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dc.contributor.advisorSmit, G. N.
dc.contributor.authorTaylor, Janet Mary
dc.date.accessioned2015-11-10T11:01:00Z
dc.date.available2015-11-10T11:01:00Z
dc.date.copyright2014-01
dc.date.issued2014-01
dc.date.submitted2014-01
dc.identifier.urihttp://hdl.handle.net/11660/1541
dc.description.abstractGlobally the thickening of woody plants is on the increase, creating many issues within these areas of encroachment. Within KwaZulu-Natal, one such species, Acacia nilotica, is part of this phenomenon. A. nilotica is currently creating an issue over a large portion of the province. An increase in tree density lowers the amount of available grazing which reduces the stocking numbers of grazing herbivores. A better understanding of the drivers, phenology and growth of this plant will assist in providing information to control the establishment and increase of tree density of this plant species. Focussing on a smaller area in KwaZulu-Natal, uMkhuze Game Reserve, in the northern region of the province, was chosen as the study area. This reserve was chosen as the study area as it is currently experiencing an increase in A. nilotica density as well as having good historical management records and imagery. The Maxent species distribution model was used to determine the extent and potential distribution of A. nilotica within KwaZulu-Natal. For this study A. nilotica presence data, collected from surveys done by the KZN Department of Agriculture and Environmental Affairs, along with environmental variable data (rainfall, altitude, geology and mean minimum temperature) were used to model the potential distribution of the plant. Results indicate that a large portion of the province has the potential for A. nilotica occurrence. This distribution map has created an awareness of this plant for land users within the province. It also illustrates that a possible increase in temperature and rainfall from global change may provide more areas within KwaZulu-Natal with the potential to inhabit A. nilotica. Within uMkhuze Game Reserve, the plant communities were surveyed, described, classified and mapped. From this the approximate areas and tree density of A. nilotica were estimated. Seventy sites were surveyed with the 5 measurements for the BECVOL procedure. Site data were run through the BECVOL 3-model and grouped into one of the 12 identified vegetation communities. Of these 12 communities, A. nilotica were found to be in 8 of them. This is a possible 73% of the park that has the potential to contain A. nilotica. Tree density for these vegetation classes ranges from an estimated 950 to almost 7 000 plants/ha, while tree volume ranged from 5 200 to approximately 15 900 ETTE/ha. These results provide good baseline data for the vegetation of the reserve and illustrate the variety that an area can have. Different vegetation communities require different management practices and therefore this vegetation map illustrates these rough boundaries. An assessment of the monthly plant phenology was undertaken to gain insight into the inter-seasonal changes of A. nilotica. Browsing herbivores rely on the available browse of deciduous plants like A. nilotica, where forage becomes limited during the winter season. This understanding also provides insight into the biology of the plant for easier control. Thirty-two trees were marked and monthly leaf, flower and seedpod phenology was recorded on a qualitative scoring basis. Four branches within each of these trees were marked and repeat monthly growth measurements were taken. The leaf phenology had a seasonal pattern that seemed to be linked largely to temperature and photoperiod. New leaves budded in late September to October and leaves started to senesce by June. A. nilotica produces summer (October to February) flowers and seeds followed thereafter (March to June). The major plant growth was also found to be in the warm, high rainfall season. A distinct link was noted between tree stem circumference (age) and tree branch growth. These phenological seasons are useful in guiding management decisions for both the stocking of game in the reserve and for the control of A. nilotica. Finally, all the knowledge gained from this study and other literature sources were pulled together to develop a conceptual understanding on how best to aid in the control of this plant species. This conceptual understanding provides detailed information into the different life stages of the plant and a ‘tool kit’ of suggestions into the management and control of this plant. Through this research, an integrated management plan using a combination of holistic management measures is regarded as the recommended form of control for this plant species.en_ZA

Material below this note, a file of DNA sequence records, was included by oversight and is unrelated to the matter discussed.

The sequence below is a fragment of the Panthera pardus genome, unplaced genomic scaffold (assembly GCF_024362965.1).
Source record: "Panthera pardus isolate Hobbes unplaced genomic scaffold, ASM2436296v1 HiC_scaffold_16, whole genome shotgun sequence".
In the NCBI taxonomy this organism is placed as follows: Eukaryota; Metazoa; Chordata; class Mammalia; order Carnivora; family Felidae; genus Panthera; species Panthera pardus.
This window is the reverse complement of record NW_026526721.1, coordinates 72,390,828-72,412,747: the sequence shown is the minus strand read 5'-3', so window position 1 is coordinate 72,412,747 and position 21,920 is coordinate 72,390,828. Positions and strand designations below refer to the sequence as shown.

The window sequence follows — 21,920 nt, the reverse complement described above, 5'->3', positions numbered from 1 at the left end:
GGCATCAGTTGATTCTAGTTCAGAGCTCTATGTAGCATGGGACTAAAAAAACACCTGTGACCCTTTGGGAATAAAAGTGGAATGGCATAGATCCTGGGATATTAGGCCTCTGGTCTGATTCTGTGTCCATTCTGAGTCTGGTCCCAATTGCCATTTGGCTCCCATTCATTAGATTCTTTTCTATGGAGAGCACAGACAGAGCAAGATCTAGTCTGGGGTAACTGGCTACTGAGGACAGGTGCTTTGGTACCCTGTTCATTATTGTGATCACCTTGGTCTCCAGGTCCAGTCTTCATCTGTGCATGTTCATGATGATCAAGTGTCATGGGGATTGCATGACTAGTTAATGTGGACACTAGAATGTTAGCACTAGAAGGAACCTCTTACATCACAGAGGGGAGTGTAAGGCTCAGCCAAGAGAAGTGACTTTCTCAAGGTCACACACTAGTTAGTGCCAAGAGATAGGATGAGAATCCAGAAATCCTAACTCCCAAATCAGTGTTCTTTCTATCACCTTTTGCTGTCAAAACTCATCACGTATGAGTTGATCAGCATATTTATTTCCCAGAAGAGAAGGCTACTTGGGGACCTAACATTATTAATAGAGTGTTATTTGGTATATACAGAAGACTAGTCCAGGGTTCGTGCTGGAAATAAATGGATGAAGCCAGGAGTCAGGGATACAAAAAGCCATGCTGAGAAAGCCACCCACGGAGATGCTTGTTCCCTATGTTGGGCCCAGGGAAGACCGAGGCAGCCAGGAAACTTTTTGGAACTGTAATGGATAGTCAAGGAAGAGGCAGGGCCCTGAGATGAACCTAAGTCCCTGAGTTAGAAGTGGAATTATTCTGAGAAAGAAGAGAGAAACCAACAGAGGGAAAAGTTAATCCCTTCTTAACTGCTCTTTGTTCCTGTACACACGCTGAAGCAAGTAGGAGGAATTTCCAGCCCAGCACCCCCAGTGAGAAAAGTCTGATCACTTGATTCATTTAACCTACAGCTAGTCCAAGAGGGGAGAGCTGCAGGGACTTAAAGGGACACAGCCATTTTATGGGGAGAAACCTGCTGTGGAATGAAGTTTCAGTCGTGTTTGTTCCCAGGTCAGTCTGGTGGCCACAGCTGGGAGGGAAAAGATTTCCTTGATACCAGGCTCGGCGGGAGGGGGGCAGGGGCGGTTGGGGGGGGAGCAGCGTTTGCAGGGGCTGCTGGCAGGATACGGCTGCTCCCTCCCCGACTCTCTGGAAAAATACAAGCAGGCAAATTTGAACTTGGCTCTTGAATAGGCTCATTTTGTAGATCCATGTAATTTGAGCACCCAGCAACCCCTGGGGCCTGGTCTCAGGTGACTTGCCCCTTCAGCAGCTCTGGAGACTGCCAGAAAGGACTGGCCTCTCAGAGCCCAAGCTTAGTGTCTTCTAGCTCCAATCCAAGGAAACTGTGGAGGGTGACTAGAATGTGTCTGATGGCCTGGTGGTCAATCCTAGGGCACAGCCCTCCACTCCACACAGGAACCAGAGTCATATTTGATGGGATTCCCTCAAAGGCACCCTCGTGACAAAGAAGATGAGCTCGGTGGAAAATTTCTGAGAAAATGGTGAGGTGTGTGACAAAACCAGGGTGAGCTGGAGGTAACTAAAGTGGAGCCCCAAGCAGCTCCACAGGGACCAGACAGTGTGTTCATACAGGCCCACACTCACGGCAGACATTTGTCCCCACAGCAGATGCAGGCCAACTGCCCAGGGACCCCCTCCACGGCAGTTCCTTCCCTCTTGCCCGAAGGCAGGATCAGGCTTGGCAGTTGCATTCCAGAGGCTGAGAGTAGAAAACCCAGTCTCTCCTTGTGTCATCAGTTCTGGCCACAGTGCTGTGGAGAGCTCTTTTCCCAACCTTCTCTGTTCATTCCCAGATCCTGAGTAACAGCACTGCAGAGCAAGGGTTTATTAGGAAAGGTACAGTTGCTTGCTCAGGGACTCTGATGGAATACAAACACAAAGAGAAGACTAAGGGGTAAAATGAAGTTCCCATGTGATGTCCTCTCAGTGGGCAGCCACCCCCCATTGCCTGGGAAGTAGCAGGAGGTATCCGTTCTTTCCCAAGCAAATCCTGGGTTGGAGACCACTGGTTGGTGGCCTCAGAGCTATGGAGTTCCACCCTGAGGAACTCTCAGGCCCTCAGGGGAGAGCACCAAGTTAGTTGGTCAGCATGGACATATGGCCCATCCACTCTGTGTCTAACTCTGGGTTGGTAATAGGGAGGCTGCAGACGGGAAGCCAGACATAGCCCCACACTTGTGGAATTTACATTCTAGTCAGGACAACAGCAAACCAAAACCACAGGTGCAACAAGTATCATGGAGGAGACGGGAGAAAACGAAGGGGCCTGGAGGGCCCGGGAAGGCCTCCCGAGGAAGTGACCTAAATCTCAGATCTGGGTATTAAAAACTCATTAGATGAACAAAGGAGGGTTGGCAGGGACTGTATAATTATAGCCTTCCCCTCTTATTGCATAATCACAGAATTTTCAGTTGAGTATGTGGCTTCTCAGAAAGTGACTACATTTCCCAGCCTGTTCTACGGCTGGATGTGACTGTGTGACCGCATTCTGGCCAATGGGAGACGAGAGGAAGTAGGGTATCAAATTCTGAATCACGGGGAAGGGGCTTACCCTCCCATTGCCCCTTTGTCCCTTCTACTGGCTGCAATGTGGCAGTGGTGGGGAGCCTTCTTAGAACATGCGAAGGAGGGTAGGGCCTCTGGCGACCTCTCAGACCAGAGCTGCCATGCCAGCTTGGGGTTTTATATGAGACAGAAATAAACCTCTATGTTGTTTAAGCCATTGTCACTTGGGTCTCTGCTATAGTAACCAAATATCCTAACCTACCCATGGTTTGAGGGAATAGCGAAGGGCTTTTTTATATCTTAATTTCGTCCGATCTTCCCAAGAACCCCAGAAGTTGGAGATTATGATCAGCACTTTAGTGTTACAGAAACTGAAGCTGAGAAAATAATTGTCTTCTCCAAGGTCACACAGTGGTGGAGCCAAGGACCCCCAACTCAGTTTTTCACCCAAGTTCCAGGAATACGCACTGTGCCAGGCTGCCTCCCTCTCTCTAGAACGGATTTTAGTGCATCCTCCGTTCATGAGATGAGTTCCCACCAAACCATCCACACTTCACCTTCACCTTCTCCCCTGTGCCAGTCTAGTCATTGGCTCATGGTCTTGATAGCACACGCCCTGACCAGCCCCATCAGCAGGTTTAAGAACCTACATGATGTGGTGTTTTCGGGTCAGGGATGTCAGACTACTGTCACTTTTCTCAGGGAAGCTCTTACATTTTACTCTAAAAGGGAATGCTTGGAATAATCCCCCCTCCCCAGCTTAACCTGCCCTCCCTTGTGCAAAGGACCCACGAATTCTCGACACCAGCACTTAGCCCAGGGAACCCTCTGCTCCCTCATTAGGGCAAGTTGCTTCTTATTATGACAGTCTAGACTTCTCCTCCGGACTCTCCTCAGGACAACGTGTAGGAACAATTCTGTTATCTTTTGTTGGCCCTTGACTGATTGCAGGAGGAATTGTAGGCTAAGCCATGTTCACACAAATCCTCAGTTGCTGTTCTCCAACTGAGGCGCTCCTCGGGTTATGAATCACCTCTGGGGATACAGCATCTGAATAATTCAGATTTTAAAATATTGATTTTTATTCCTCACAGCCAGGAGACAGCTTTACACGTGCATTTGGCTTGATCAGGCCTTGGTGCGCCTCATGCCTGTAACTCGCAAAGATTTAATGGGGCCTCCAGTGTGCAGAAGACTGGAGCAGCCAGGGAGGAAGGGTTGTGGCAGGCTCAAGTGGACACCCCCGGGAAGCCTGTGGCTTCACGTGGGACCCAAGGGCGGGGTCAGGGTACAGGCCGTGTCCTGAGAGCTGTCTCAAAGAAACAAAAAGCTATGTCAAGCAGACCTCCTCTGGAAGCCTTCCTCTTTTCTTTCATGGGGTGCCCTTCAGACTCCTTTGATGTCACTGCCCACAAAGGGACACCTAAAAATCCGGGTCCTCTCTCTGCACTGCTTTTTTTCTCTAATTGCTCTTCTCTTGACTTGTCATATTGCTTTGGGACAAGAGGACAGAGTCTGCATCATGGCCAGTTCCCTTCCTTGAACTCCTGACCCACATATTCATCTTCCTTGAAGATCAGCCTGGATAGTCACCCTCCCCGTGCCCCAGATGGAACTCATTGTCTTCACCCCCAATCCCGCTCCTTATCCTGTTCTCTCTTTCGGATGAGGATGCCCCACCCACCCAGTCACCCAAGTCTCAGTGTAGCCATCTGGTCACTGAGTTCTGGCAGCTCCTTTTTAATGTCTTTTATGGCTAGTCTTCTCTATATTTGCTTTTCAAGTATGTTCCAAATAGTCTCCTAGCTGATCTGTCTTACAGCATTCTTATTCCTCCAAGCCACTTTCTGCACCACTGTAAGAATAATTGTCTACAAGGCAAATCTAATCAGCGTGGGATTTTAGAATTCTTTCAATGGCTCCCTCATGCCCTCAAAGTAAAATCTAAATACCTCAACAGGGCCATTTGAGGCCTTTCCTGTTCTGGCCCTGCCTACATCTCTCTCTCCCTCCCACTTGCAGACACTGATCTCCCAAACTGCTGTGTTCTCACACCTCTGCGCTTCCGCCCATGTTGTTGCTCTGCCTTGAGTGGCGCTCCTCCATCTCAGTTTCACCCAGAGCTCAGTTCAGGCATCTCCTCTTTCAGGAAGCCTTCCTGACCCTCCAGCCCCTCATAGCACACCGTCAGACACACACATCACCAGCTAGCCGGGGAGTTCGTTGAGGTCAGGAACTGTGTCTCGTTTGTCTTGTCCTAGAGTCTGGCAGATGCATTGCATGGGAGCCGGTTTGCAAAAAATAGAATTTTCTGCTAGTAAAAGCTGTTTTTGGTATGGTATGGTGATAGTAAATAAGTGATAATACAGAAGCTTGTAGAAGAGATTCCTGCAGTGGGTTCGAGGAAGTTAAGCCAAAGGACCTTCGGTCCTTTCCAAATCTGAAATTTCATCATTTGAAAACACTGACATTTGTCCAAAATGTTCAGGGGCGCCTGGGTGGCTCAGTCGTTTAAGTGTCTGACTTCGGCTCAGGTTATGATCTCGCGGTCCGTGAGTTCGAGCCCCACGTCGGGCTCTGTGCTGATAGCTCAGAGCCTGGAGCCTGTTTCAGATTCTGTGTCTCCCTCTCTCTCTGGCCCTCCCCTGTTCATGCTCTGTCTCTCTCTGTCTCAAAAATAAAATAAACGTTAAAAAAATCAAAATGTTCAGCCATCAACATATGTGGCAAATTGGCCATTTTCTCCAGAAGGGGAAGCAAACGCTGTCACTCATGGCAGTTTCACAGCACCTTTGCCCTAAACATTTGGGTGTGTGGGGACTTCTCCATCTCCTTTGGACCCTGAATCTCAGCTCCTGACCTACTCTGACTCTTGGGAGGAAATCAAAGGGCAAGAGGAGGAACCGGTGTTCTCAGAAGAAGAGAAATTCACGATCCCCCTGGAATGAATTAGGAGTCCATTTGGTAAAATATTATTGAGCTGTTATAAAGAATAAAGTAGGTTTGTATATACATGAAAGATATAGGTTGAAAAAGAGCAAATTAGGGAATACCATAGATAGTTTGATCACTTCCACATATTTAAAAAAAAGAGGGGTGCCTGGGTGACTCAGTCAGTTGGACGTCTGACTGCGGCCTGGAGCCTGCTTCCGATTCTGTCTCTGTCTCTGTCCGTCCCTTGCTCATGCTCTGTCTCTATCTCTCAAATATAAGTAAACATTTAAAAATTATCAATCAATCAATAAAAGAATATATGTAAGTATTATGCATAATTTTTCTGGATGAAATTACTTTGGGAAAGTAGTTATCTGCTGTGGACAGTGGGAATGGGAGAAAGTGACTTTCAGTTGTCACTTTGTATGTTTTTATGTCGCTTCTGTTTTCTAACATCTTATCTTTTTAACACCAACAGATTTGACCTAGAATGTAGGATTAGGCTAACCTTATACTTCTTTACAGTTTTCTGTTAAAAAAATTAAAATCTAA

dc.description.sponsorshipBotanical Education Trusten_ZA
dc.language.isoenen_ZA
dc.publisherUniversity of the Free Stateen_ZA
dc.subjectAcacia nilotica -- South Africa -- KwaZulu Natalen_ZA
dc.subjectPlant ecologyen_ZA
dc.subjectPlant populationsen_ZA
dc.subjectWoody plantsen_ZA
dc.subjectVegetation communitiesen_ZA
dc.subjectSpecies distributionen_ZA
dc.subjectBush thickeningen_ZA
dc.subjectPhenologyen_ZA
dc.subjectPlant recruitmenten_ZA
dc.subjectBECVOL-modelen_ZA
dc.subjectDissertation (M.Sc.Agric. (Animal, Wildlife and Grassland Sciences))--University of the Free State, 2014en_ZA
dc.titleThe population dynamics of Acacia nitlotica subsp. kraussiana in Northern KwaZulu Natalen_ZA
dc.typeDissertationen_ZA
dc.rights.holderUniversity of the Free Stateen_ZA


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